Rainbow Bridge

A 1954 picture of the Rainbow Bridge over the Neches River. Photo by J.C. Watkins. Courtesy Museum of the Gulf Coast via Portal to Texas History

I am looking at a picture of the Rainbow Bridge—and it gives me the creeps. The bridge is too high, the road rises at too sharp an angle. It looks ancient. Its lattice-like cantilever and through-truss gridwork bring to mind a vintage Erector Set. My vague childhood memories of building such toy skyscrapers and vehicles include how wobbly the finished products were.

And you want me to drive on that?

Welcome to my nightmare, or at least what once was.

“Gephyrophobia” is the term for fear of bridges, and I must have a mild case of it. Whenever I’m driving on elevated roads that cross over water or deep canyons, I avoid stealing glances off to the side or thinking too much about the lack of wiggle room for error. I can’t imagine a worse place to have mechanical problems than a bridge.

Once, while crossing the San Rafael-Richmond Interstate 580  bridge in northern California, my hands got sweaty and my vision narrowed. The low ceiling and gridwork of metal trusses flashing past made simple tasks seem like a big deal: Keep hands on wheel, ignore strobing gridwork, maintain speed, stay in lane. I got to the other side, no problem. It was all in my head.

Rainbow Bridge, the real thing, links Port Neches and Bridge City in southeast Texas, via State Highways 73 and 87. A Public Works Administration Project, the the mile-and-a-half span—originally known as the Port Arthur-Orange Bridge—took shape in 1936. Its height of 230 feet tall, including water clearance of 177 feet, was designed to be high enough above the Neches River to accommodate the big ships coming out of the Bethlehem Steel Beaumont Shipyard upriver. It remains the tallest bridge in Texas.

The bridge’s design was purely functional. But as time passed, appreciation grew for its Buck Rogers 1930s vintage sci-fi look. Its name was changed in 1957 after a public contest sponsored by the North Port Arthur Lions Club. According to an article in the Beaumont Enterprise, 6-year-old Christy McClintock won the prize of $50 in savings bonds. She said she chose the name because the bridge’s arch resembled a “mechanical rainbow.” The Rainbow Bridge was added to the list of National Register of Historic Places in 1994.

Truth is, driving the Rainbow isn’t as scary as the picture may suggest to anyone with the tiniest bit of gephyrophobia, as long as you stay in your lane, and your vehicle doesn’t quit. There’s hardly any shoulder.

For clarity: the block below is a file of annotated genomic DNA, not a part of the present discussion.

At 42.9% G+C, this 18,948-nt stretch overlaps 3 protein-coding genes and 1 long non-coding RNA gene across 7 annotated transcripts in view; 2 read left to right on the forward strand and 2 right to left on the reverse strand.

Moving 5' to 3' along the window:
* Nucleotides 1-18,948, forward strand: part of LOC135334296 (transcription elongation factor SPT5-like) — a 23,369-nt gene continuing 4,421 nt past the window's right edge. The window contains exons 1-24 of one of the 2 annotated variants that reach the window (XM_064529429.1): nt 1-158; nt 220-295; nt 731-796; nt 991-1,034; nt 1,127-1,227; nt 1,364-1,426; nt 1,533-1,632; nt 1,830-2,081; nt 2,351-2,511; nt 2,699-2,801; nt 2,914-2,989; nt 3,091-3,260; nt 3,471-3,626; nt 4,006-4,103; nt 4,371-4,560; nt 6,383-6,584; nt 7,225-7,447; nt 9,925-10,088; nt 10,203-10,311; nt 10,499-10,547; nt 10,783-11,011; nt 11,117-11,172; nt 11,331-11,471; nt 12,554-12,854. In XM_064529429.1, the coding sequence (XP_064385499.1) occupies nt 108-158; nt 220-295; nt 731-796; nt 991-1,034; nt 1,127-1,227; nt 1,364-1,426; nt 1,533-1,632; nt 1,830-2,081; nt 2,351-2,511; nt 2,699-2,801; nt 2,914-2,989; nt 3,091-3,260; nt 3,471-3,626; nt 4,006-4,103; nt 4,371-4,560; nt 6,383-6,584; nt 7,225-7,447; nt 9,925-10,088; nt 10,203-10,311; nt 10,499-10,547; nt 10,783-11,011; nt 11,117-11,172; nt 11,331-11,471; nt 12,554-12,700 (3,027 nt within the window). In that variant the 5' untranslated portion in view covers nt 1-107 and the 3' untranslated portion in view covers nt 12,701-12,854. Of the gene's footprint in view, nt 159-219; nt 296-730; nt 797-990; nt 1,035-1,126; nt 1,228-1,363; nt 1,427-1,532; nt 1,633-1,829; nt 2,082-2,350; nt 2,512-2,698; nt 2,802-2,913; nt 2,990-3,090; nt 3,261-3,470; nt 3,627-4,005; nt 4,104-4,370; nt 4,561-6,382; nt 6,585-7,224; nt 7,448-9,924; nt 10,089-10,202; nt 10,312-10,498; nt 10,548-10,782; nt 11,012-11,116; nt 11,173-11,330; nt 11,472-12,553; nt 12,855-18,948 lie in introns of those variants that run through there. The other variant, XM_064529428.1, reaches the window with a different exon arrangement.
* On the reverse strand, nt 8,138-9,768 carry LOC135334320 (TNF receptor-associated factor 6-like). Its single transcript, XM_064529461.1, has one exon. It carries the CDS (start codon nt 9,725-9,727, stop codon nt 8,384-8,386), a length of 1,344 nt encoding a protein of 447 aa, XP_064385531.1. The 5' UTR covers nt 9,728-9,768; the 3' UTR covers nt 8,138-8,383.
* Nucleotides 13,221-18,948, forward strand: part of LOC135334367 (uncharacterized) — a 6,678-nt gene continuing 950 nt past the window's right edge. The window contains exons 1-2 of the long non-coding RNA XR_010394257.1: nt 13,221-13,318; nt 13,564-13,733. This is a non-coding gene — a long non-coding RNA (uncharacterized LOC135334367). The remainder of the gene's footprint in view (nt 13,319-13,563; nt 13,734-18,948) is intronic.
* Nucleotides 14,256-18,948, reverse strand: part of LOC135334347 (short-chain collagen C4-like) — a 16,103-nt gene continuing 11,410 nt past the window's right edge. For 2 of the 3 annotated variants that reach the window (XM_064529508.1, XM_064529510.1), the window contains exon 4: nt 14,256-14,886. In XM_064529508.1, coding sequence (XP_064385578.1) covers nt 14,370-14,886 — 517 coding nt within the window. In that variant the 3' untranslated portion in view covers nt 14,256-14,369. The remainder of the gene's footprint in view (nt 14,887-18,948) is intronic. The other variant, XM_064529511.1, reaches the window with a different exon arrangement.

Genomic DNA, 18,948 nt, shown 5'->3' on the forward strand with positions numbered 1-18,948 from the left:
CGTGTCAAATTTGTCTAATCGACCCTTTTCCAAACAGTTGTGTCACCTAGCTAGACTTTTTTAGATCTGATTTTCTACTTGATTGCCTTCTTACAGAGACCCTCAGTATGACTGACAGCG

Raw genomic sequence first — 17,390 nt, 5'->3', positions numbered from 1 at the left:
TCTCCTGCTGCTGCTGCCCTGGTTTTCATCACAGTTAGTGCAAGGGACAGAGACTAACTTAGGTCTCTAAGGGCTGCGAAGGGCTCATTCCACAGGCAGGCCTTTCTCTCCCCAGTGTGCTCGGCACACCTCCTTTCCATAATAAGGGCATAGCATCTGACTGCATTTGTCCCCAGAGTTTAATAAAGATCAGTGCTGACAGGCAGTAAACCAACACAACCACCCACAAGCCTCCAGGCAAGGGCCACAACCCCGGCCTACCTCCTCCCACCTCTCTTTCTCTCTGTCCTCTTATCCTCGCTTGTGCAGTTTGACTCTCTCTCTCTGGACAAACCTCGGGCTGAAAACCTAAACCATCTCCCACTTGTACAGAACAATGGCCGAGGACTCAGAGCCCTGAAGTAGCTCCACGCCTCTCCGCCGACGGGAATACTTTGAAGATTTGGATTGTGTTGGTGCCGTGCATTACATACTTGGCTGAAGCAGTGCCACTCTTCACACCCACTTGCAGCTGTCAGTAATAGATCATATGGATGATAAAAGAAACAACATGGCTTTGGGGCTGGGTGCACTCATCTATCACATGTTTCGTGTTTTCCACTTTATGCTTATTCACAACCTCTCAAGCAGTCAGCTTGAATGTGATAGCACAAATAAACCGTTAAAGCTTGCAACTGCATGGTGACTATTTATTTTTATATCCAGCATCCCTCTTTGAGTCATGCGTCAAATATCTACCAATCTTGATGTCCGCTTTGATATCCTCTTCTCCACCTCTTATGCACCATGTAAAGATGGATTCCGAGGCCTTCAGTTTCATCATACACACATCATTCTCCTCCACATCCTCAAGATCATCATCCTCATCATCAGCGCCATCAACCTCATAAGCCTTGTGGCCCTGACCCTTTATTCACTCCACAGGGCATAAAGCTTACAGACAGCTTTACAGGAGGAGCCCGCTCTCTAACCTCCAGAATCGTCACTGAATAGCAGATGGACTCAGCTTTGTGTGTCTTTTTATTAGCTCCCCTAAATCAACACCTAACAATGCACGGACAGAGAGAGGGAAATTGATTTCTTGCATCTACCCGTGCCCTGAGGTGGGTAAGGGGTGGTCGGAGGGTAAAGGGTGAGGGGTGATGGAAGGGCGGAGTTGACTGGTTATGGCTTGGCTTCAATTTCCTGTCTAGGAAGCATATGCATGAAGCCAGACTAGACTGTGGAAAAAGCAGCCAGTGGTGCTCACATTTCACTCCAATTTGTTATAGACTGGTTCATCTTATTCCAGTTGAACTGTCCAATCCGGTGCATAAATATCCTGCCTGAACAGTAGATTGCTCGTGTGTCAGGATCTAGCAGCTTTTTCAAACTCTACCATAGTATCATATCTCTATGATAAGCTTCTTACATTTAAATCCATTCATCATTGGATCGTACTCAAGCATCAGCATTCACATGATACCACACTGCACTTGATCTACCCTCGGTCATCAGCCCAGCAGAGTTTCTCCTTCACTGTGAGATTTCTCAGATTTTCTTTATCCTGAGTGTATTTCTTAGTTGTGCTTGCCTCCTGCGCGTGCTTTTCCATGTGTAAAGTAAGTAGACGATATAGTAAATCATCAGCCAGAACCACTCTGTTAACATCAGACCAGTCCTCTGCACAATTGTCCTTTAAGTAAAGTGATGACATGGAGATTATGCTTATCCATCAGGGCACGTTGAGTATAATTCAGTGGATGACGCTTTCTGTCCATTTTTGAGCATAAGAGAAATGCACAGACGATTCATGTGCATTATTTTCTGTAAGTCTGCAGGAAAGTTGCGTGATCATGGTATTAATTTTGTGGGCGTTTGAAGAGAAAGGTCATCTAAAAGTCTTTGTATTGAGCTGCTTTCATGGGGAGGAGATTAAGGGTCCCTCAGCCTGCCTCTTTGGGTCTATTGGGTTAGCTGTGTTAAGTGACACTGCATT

That steep approach? It’s a 5 percent grade, a relative pittance compared to the 12% grade motorists must grapple with ascending The Big Hill westbound on Farm-to-Market Road 170, the River Road between Lajitas and Presidio in West Texas.

Rainbow Bridge was scarier the first time I rode over it in 1976 with my friend Leon Eagleson at the wheel of his El Camino truck. He was showing me around his hometown of Nederland and wanted me to see Sparkle Paradise. The poetically named dance shack was at the eastern foot of the bridge in Bridge City and hosted storied regional entertainers including Clifton Chenier, the Boogie Kings, and Cookie and the Cupcakes. Back then, the bridge was a tight two-way thoroughfare with one lane in each direction. Leon drove the bridge so smoothly and effortlessly, I didn’t have a chance to gin up any phobias. By the time we went back across the bridge, I thought I could drive it, no problem. And I eventually did.

Changes since then have diminished my fear factor of Rainbow Bridge.

In 1991, the Veterans Memorial Bridge opened 400 yards downstream from Rainbow Bridge, which was then closed for an extensive rehab before reopening in 1997 as a westbound only two-lane bridge. Veterans Memorial was the first, and remains the only cable-stayed suspension segmental concrete bridge built on a Texas highway. Its sleek design and signature towers were a marked contrast to Rainbow Bridge.

Since then, even taller power transmission towers constructed nearby have reduced the bridge to a less intimidating context, the same way 200-foot wind turbine towers dwarf water towers and county courthouses on the horizons of many small towns in Texas today.

These days, pondering that image of Rainbow Bridge for me is more like enjoying a bygone thrill ride such as the old Comet rollercoaster at the State Fair of Texas. Tame by modern standards, but for some of us, just scary enough.

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